Keeping students safe–mentally and physically–is priority no. 1 for every school administrator.
Recent research shows that keeping students safe is vital to student health and success. A strong reputation for safety also removes distractions, and contributes to the perception of a high-quality school.
“Feeling safe at school is as important to a child’s well-being and learning as being safe,” writes Dr. Nora Carr, chief of staff at Guilford County Schools in North Carolina in a recent TrustED post on school safety. “Children learn more and perform at higher levels when they feel emotionally safe. The same holds true for educators and parents, whose faith in school safety is fragile after a horrific year of school shootings.”
Unfortunately, despite the best efforts of educators, recent findings reveal a student population that feels less safe in school than at any other time in the history of public education.
Consider these statistics:
1. Hate crimes in K-12 schools and college campuses spiked by 25 percent in the last year.
An FBI report released last week found that hate crimes–defined as a “criminal offense against a person or property motivated in whole or in part by an offender’s bias against a race, religion, disability, sexual orientation, ethnicity, gender, or gender identity”–spiked by a quarter at K-12 schools and colleges between 2016 and 2017, marking the second consecutive year that hate crime reports increased by at least that much in schools, according to The 74.
2. Reports of bullying rise by five percent over the last two years.
A report from the nonprofit YouthTruth–which surveyed more than 160,000 students nationally–found that the percent of students who say they were bullied rose by five percent between 2016 and 2018. Today, one-third of K-12 students say they’ve been bullied.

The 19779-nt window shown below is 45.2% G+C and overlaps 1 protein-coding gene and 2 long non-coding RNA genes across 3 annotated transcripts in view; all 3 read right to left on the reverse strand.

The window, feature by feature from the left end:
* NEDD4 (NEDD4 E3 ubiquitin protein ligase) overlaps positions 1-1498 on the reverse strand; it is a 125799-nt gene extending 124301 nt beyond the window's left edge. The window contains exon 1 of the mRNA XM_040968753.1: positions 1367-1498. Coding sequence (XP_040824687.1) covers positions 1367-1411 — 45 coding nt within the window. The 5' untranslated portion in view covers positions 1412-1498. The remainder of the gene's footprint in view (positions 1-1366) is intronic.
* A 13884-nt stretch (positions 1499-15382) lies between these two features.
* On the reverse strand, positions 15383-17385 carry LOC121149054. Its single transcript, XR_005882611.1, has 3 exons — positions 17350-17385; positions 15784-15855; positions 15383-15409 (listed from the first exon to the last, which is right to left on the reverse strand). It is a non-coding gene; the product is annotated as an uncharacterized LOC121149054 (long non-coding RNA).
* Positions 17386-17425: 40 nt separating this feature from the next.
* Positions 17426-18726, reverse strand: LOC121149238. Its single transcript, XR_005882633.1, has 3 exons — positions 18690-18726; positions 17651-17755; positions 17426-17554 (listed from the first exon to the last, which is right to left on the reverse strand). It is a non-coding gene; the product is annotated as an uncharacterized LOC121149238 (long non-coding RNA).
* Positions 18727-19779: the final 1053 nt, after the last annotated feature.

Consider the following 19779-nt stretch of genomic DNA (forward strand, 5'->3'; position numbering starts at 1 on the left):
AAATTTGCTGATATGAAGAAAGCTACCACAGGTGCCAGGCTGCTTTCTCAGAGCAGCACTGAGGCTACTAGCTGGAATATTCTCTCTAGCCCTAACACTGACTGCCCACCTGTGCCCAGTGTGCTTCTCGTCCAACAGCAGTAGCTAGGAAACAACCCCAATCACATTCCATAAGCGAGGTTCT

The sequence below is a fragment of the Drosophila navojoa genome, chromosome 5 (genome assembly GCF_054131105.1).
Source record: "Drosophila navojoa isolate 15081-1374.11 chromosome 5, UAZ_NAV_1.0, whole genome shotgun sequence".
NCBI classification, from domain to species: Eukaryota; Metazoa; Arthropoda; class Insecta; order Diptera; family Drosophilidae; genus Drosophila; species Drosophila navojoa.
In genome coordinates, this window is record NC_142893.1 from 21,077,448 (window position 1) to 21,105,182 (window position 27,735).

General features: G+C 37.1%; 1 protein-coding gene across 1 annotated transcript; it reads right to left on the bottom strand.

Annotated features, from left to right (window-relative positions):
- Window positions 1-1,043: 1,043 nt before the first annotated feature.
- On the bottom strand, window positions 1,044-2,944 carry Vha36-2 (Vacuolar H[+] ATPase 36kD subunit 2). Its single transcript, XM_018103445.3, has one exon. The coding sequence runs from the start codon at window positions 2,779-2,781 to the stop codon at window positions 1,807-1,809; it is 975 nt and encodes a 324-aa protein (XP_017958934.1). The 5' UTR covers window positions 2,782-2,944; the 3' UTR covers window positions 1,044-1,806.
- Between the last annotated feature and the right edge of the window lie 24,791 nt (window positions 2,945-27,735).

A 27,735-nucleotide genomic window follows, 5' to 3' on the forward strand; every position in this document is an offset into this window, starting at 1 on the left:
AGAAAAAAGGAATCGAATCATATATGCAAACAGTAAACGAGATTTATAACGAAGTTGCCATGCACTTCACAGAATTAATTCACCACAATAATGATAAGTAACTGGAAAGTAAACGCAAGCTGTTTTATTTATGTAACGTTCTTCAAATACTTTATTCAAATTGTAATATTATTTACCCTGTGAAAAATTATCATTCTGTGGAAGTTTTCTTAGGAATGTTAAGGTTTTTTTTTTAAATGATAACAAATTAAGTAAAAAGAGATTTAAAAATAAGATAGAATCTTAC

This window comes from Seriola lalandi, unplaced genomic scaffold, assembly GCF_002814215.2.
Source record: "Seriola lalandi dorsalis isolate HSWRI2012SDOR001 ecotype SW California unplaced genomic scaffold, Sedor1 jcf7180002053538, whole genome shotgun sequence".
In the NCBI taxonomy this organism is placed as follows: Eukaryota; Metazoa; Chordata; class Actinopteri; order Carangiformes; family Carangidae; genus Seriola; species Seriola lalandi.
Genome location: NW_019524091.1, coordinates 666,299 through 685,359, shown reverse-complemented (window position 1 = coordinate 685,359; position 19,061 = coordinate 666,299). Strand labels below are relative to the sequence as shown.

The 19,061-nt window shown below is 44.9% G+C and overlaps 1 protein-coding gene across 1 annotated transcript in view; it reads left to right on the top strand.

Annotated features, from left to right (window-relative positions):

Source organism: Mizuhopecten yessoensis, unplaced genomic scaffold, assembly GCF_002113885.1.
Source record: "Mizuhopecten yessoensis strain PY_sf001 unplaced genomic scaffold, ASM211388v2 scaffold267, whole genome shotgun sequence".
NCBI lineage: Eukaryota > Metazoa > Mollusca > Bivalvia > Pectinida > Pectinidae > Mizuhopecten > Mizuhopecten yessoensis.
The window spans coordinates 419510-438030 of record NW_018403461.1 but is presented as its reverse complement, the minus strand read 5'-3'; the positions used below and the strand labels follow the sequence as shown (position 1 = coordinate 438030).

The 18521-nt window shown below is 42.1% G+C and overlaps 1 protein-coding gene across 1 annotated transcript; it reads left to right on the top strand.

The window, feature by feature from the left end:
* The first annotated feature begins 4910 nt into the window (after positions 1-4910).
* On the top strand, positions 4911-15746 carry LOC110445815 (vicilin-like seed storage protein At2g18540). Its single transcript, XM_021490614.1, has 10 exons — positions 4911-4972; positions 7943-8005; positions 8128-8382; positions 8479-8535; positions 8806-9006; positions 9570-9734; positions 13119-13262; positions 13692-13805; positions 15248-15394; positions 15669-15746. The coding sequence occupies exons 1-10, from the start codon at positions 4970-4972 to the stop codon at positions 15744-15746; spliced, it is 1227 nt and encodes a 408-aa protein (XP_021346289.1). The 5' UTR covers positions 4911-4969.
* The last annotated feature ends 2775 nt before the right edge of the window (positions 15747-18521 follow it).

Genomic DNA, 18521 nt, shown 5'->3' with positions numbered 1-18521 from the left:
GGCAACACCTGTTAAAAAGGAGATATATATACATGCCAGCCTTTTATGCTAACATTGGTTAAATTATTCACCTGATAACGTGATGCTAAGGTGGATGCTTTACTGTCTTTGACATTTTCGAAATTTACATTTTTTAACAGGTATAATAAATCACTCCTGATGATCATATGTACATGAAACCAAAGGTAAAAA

3. Incidents of school violence more than double in 2017-2018.
A report from the nonprofit Educator’s School Safety Network revealed a huge increase in the amount of threats and violent incidents in schools. During the 2017-2018 school year, there were at least 3,380 threats made in K-12 schools, according to researchers–an increase of more than 60 percent over the previous school year. More alarming, the amount of actual violent incidents rose by 113 percent over the previous year.
We can–and experts will–speculate on the exact causes of this spike in school violence. The current political climate and student mental health concerns will likely rise to the top of any list.
Understanding the attitudes and circumstances that breed unhealthy and unsafe behaviors is a critical step. But, more important than understanding these issues, is our ability to talk constructively and openly about them.
These conversations don’t have to happen in person–we’ve seen several examples of districts providing students, parents, and staff members with safe spaces online to report concerns and seek help. What’s important, is that they happen regularly and in the ways in which students and others feel comfortable having them.
Writes Dr. Carr:
“What we haven’t done enough of is educate students, staff, parents, and elected officials about what really works–and what doesn’t–when it comes to improving school security and safety. We also haven’t spent enough time focusing on what truly keeps kids safe: trusting relationships with adults and positive, nurturing school climates that make social-emotional learning a priority.”
In the face of rising school violence, districts must continue to have constructive conversations with their communities.
What steps is your school or district taking to engage its community in important school safety conversations? Tell us in the comments.